Anti-abortion activists are once again gathering in Washington for the “March for Life,” but this time something has changed.
The annual protest first began the year after the Supreme Court’s ruling on Roe v Wade in 1973, which made abortion legal in the US. It’s been held every year ever since. But last year, just months short of its 50th anniversary, the Supreme Court overturned Roe v Wade.
So tomorrow (Jan. 20), anti-abortion activists won’t be setting their sights on the Supreme Court, but will march instead to the US Capitol—a switch that symbolizes how the fight over abortion is shifting from a legal one to a legislative one.
While the overturning of Roe v Wade was a major setback for the pro-choice movement, it led to significant victories for pro-choice ballot initiatives during the November midterms and has reinvigorated efforts to enshrine abortion rights through Congress instead of the courts.
Vice president Kamala Harris will commemorate Roe v Wade on Jan. 22 at an event in Florida meant to rally the pro-abortion movement.
After the Supreme Court ruled that states have the power to decide their own abortion laws, a confusing patchwork of legislation has emerged across the US. A dozen states have now passed bans on abortion with few or no exceptions. Several other states have imposed some degree of restriction. And in Wisconsin, the overturning of Roe v Wade renewed debate over a mid-19th Century law that made abortion a felony. It’s now the subject of a lawsuit.
Where abortion clinics have largely closed, anti-abortion lawmakers are now turning their sights to the availability of so-called abortion pills. Steve Marshall, the attorney general of Alabama, one of the states that has banned abortion completely, said women could be criminally prosecuted under a “chemical-endangerment” law for taking abortion pills
The Federal Drug Administration, however, recently issued a new rule that would make it easier to get abortion pills from pharmacies. And the Department of Justice decreed that the US Postal Service can deliver abortion pills even to states that have banned the medical procedure.
In their fight to prevent the proliferation of abortion pills, anti-abortion activists have cited the 1873 Comstock Act, which was designed to stop people from sending “obscene” materials through mail. Some legal analysts argue that the repercussion of relying on the Comstock Act to ban the mailing of abortion pills would be vast, as it wouldn’t just prevent delivery to patients, but also to drug stores. But the anti-abortion activists don’t have to actually prove their case to cause disruption, legal scholar Mary Ziegler explained to NPR:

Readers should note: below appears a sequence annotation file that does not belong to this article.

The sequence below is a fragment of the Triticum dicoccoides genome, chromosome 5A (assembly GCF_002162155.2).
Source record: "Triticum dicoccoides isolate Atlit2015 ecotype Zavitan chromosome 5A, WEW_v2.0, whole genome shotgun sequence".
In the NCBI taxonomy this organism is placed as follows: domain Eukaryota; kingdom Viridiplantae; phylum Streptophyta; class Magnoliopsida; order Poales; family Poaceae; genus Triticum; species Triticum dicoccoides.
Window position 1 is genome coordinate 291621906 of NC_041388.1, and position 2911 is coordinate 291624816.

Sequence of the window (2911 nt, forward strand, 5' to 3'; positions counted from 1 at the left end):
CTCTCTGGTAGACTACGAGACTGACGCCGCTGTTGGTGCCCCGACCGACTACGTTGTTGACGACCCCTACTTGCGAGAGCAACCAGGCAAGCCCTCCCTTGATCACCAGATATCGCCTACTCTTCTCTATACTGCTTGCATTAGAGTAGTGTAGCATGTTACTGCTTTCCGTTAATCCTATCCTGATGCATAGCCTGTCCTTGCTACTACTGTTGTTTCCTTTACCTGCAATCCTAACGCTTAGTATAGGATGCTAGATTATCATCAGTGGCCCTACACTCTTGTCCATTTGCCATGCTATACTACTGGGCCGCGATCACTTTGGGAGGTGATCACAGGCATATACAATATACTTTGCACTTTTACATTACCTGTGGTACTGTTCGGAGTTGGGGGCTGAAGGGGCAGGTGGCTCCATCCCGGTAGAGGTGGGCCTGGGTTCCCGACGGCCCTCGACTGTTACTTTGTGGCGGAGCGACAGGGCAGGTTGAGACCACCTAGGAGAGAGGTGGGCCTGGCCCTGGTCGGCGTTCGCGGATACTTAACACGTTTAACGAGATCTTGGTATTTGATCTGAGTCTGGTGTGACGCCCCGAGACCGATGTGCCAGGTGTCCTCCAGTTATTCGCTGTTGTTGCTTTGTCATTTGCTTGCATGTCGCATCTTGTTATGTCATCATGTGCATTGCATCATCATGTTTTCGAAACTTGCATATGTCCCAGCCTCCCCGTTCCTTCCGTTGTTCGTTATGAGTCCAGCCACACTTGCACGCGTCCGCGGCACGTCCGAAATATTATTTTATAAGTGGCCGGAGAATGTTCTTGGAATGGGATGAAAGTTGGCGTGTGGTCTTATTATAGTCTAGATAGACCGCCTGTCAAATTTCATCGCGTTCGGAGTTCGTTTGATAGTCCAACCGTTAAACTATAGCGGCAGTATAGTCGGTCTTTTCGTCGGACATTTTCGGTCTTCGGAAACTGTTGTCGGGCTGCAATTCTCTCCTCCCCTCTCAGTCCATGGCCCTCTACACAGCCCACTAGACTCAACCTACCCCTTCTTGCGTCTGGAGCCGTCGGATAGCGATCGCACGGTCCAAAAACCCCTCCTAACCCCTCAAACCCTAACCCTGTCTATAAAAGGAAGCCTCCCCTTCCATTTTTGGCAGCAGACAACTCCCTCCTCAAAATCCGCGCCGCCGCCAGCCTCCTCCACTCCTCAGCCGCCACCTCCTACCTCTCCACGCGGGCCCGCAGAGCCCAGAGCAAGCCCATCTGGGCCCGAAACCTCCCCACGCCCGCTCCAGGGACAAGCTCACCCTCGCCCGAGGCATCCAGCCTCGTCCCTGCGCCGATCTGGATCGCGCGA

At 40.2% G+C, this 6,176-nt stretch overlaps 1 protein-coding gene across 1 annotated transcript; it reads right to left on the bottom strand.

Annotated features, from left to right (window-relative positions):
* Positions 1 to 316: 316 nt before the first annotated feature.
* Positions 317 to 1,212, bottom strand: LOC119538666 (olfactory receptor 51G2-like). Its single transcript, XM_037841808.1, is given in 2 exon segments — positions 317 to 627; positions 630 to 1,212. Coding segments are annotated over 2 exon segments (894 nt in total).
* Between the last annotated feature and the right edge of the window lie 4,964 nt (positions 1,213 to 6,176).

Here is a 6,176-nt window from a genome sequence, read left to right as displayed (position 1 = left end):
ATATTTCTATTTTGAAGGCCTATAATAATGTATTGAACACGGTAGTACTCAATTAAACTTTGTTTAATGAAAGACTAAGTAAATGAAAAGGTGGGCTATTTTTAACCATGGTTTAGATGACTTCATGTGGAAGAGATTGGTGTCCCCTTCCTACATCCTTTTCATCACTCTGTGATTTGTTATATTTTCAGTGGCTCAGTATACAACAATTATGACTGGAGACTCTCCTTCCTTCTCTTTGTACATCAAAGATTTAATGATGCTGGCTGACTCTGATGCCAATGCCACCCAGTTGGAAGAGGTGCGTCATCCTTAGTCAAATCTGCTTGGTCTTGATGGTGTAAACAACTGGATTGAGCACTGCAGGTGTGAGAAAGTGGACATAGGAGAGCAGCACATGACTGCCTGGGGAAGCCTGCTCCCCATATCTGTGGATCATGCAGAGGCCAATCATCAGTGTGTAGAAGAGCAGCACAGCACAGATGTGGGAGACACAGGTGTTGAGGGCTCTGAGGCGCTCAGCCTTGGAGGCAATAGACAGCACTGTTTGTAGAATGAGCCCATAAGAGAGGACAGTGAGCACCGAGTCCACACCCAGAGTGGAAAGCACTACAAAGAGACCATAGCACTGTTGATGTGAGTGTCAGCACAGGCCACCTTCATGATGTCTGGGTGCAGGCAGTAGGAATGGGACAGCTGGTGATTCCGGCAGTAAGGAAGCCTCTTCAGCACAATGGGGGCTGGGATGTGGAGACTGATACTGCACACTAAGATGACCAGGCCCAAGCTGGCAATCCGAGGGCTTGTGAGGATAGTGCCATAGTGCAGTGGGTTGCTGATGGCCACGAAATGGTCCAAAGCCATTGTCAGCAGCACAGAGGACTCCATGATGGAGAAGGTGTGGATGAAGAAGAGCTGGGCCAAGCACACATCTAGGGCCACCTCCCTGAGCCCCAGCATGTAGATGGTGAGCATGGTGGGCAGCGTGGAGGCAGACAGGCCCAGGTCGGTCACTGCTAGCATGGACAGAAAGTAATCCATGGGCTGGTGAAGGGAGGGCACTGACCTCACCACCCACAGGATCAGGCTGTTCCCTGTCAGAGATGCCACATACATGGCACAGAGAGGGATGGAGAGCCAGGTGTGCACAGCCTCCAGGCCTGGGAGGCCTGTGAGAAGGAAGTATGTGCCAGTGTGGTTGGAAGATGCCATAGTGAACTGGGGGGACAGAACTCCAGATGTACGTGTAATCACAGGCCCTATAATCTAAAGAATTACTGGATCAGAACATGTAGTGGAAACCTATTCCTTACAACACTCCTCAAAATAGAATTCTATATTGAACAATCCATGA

“[A]nti-abortion activists who are invoking the Comstock Act are really playing the long game. They’re hoping either, 1) through lawsuits to get arguments about the Comstock Act before the Supreme Court, which is very conservative on abortion and may agree with anti-abortion activists’ interpretation of the Comstock Act, or, 2) just bide time until a Republican is in the White House and a Republican [Department of Justice] takes a different interpretation of the Comstock Act. So we’re seeing this argument crop up in lawsuits. We’re seeing it crop up in local ordinances passed by small towns in blue, red and purple states that mention the Comstock Act. So it’s become a kind of central part of strategy in some quarters in the anti-abortion movement.”
Anti-abortion activists are also fighting to establish a legal definition they call “fetal personhood.” Put plainly, they want the fetus to be considered a person at conception. Courts, however, aren’t likely to be so easily persuaded on this front of the battle. That’s because if personhood begins at conception, then the question becomes, “Are people born nine-months-old?” Several laws around voting, drinking, securing driver’s licenses, retirement, criminal liabilities, and more, would have to be revised, argued Hamline University professor David Schultz in an opinion piece for Bloomberg Law. In a provocative example of the repercussions of the fetal personhood argument, a pregnant woman in Texas challenged a fine she was given for driving alone in a high-occupancy lane, claiming her fetus counted as a passenger.